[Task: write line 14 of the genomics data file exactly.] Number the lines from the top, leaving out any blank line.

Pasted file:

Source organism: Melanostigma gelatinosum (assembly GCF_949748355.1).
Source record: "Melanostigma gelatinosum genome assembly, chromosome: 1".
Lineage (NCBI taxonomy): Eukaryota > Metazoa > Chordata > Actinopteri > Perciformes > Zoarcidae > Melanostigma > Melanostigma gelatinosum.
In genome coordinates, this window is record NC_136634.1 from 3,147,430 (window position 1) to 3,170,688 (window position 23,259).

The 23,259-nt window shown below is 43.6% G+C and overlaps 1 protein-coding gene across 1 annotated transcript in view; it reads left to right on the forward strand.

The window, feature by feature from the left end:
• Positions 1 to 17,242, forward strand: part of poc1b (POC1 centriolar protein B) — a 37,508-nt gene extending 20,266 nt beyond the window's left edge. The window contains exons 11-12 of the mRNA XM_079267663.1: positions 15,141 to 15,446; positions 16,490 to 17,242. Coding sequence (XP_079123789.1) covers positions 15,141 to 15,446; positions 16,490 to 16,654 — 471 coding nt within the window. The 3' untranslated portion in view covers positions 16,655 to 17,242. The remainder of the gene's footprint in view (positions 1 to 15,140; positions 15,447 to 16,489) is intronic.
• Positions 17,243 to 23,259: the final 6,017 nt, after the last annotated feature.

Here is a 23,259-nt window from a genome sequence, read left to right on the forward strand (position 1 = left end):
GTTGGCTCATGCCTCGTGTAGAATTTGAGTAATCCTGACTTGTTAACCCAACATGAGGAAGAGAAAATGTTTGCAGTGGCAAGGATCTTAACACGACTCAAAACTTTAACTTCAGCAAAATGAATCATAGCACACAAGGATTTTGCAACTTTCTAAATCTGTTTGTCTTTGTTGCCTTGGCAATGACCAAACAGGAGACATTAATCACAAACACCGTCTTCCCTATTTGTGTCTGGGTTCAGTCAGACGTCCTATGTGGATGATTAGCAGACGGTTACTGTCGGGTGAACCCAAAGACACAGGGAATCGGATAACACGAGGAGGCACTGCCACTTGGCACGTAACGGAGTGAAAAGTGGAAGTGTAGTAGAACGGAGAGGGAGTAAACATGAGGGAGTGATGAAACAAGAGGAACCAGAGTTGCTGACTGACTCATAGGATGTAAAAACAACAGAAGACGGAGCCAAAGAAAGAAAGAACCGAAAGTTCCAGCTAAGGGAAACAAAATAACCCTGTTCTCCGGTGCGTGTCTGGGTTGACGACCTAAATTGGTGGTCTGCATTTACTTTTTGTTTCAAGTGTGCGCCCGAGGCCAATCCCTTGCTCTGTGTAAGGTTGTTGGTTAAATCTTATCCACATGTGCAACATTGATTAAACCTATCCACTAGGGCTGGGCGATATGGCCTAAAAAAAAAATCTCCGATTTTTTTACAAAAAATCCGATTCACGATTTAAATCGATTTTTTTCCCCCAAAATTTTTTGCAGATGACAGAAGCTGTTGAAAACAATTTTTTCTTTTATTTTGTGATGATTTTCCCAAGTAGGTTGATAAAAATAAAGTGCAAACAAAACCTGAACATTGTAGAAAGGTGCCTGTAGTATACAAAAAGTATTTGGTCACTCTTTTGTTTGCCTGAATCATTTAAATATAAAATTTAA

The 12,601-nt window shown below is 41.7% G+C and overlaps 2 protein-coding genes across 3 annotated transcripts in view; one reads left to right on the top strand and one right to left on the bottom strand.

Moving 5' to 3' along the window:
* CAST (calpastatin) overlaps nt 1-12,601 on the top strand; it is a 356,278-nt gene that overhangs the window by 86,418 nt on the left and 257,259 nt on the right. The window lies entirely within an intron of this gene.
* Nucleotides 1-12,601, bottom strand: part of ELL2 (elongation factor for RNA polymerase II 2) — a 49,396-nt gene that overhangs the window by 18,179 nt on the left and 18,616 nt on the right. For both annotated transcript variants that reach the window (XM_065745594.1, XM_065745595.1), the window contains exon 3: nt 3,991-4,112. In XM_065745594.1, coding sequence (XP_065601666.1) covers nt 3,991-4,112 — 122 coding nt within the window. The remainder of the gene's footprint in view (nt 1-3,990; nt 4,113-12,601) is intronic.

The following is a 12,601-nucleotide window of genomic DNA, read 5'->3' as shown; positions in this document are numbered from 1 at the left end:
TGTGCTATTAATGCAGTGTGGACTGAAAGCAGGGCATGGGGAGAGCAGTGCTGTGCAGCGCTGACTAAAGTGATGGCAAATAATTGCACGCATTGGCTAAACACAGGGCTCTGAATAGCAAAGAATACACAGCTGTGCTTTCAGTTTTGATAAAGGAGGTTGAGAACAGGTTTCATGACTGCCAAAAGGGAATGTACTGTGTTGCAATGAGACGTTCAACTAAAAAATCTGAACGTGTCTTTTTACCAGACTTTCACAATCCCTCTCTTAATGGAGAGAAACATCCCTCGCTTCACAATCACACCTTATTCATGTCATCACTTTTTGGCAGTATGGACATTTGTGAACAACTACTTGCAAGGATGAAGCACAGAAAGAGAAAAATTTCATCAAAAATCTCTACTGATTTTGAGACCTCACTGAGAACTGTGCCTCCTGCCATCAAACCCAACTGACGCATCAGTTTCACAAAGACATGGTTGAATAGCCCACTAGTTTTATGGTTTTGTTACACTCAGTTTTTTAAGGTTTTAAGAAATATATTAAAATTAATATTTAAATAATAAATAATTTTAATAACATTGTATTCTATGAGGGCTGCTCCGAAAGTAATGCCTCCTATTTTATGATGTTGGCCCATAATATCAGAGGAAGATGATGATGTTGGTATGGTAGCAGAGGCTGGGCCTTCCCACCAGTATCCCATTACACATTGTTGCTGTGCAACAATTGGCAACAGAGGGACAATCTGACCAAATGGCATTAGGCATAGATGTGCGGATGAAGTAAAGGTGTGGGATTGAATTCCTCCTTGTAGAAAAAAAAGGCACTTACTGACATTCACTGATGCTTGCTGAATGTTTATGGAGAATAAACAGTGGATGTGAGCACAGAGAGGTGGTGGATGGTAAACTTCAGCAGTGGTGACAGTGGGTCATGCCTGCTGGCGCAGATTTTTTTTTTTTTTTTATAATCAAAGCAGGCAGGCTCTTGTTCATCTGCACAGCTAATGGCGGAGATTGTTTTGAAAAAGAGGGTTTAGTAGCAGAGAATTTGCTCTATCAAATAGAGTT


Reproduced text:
* Nucleotides 1-12,601, bottom strand: part of ELL2 (elongation factor for RNA polymerase II 2) — a 49,396-nt gene that overhangs the window by 18,179 nt on the left and 18,616 nt on the right. For both annotated transcript variants that reach the window (XM_065745594.1, XM_065745595.1), the window contains exon 3: nt 3,991-4,112. In XM_065745594.1, coding sequence (XP_065601666.1) covers nt 3,991-4,112 — 122 coding nt within the window. The remainder of the gene's footprint in view (nt 1-3,990; nt 4,113-12,601) is intronic.